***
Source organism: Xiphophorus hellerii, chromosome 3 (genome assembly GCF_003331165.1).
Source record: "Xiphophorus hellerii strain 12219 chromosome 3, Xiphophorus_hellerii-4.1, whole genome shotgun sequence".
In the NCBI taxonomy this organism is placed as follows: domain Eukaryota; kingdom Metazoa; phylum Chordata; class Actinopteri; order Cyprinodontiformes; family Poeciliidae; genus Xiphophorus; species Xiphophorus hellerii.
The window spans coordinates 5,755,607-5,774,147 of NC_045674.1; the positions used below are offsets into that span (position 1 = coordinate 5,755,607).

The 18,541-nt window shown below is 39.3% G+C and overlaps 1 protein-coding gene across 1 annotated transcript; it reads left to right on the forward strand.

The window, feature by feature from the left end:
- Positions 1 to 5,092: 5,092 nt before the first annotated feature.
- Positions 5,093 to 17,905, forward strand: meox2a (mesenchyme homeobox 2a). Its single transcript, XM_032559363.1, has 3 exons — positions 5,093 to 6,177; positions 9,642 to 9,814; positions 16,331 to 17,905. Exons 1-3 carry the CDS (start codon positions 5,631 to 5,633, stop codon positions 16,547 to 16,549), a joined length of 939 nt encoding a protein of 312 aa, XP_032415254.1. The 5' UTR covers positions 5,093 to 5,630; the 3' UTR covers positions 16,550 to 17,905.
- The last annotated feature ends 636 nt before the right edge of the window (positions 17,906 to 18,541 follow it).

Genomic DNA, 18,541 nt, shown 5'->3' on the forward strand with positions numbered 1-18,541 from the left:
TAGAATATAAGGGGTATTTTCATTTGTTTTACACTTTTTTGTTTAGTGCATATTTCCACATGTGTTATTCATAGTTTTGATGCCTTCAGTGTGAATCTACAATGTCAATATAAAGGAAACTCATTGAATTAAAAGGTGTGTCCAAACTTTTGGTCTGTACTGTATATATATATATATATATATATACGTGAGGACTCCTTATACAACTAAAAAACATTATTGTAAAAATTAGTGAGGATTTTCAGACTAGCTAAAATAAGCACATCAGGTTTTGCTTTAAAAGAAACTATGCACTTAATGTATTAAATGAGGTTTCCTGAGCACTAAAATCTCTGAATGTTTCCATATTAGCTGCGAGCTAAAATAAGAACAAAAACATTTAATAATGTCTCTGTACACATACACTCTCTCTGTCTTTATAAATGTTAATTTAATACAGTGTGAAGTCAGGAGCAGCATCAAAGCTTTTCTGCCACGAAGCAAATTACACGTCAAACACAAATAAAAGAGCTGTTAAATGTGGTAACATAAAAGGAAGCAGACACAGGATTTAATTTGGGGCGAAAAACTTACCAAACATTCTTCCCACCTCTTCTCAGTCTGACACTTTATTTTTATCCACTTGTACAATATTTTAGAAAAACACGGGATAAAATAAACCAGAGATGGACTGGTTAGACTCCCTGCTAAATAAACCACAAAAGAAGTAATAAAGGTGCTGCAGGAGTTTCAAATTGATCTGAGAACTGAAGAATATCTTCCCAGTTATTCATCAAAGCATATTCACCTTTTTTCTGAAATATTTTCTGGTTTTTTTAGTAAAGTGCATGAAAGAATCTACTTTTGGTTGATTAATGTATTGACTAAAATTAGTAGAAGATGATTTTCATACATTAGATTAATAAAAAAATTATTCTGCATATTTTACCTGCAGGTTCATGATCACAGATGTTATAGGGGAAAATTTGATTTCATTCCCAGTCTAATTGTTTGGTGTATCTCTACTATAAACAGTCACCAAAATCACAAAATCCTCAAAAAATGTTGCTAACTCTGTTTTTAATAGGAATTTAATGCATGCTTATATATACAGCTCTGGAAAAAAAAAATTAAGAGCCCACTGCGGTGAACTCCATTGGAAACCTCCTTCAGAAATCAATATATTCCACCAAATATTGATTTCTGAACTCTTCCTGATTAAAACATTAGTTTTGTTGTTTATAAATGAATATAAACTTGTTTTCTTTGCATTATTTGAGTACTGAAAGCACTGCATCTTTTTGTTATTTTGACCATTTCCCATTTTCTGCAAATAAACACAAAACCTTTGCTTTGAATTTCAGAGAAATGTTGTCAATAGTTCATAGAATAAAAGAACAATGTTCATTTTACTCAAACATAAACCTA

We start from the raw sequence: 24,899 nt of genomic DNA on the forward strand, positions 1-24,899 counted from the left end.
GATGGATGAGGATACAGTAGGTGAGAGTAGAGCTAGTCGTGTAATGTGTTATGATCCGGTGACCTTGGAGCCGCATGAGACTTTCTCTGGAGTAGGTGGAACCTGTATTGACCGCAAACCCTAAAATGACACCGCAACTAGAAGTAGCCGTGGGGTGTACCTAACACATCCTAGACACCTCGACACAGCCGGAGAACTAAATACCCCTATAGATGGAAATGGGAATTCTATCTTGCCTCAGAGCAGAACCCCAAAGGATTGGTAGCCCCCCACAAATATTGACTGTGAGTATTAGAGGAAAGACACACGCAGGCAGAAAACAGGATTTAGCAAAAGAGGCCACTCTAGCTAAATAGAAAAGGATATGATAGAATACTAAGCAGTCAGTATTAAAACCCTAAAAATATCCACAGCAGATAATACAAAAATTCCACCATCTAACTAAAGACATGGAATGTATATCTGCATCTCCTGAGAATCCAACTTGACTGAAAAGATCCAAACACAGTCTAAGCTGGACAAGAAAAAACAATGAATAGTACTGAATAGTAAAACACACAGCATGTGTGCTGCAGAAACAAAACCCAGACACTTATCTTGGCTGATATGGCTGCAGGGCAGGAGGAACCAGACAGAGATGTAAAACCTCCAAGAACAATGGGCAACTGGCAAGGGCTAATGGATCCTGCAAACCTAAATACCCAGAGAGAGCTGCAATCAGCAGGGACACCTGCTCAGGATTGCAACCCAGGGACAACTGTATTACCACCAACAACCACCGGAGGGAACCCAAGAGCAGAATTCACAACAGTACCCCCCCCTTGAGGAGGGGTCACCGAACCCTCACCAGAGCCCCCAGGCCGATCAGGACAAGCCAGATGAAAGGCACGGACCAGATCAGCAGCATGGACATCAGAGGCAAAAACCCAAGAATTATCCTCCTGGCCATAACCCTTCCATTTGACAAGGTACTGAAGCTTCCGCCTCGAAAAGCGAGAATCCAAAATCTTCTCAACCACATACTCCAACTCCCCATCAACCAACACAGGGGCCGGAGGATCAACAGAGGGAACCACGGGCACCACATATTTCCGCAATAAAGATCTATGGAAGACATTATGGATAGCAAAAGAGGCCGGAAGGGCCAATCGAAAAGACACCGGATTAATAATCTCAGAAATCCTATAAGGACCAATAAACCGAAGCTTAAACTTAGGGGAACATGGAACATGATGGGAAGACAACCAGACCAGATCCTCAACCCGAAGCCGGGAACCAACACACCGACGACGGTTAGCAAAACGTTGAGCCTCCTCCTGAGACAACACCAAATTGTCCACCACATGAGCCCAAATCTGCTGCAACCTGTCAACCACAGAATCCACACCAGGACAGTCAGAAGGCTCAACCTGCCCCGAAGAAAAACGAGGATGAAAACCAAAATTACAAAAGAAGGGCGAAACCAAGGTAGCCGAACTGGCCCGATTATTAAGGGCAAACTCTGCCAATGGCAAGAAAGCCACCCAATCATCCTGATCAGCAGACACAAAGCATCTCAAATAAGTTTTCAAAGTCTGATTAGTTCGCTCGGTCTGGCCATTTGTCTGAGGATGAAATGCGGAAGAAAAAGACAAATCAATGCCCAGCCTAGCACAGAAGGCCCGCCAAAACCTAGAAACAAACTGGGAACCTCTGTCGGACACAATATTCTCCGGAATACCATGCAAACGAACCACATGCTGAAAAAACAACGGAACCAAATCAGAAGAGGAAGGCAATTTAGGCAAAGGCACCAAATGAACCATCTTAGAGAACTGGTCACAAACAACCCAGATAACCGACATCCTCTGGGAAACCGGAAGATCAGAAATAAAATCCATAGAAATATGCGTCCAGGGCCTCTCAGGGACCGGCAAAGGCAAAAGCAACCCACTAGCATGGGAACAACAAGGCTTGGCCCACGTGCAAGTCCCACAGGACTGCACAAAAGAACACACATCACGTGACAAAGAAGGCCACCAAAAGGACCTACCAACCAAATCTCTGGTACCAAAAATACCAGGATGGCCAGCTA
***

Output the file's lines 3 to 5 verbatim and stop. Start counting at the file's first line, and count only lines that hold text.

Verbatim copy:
In the NCBI taxonomy this organism is placed as follows: domain Eukaryota; kingdom Metazoa; phylum Chordata; class Actinopteri; order Cyprinodontiformes; family Poeciliidae; genus Xiphophorus; species Xiphophorus hellerii.
The window spans coordinates 5,755,607-5,774,147 of NC_045674.1; the positions used below are offsets into that span (position 1 = coordinate 5,755,607).

The 18,541-nt window shown below is 39.3% G+C and overlaps 1 protein-coding gene across 1 annotated transcript; it reads left to right on the forward strand.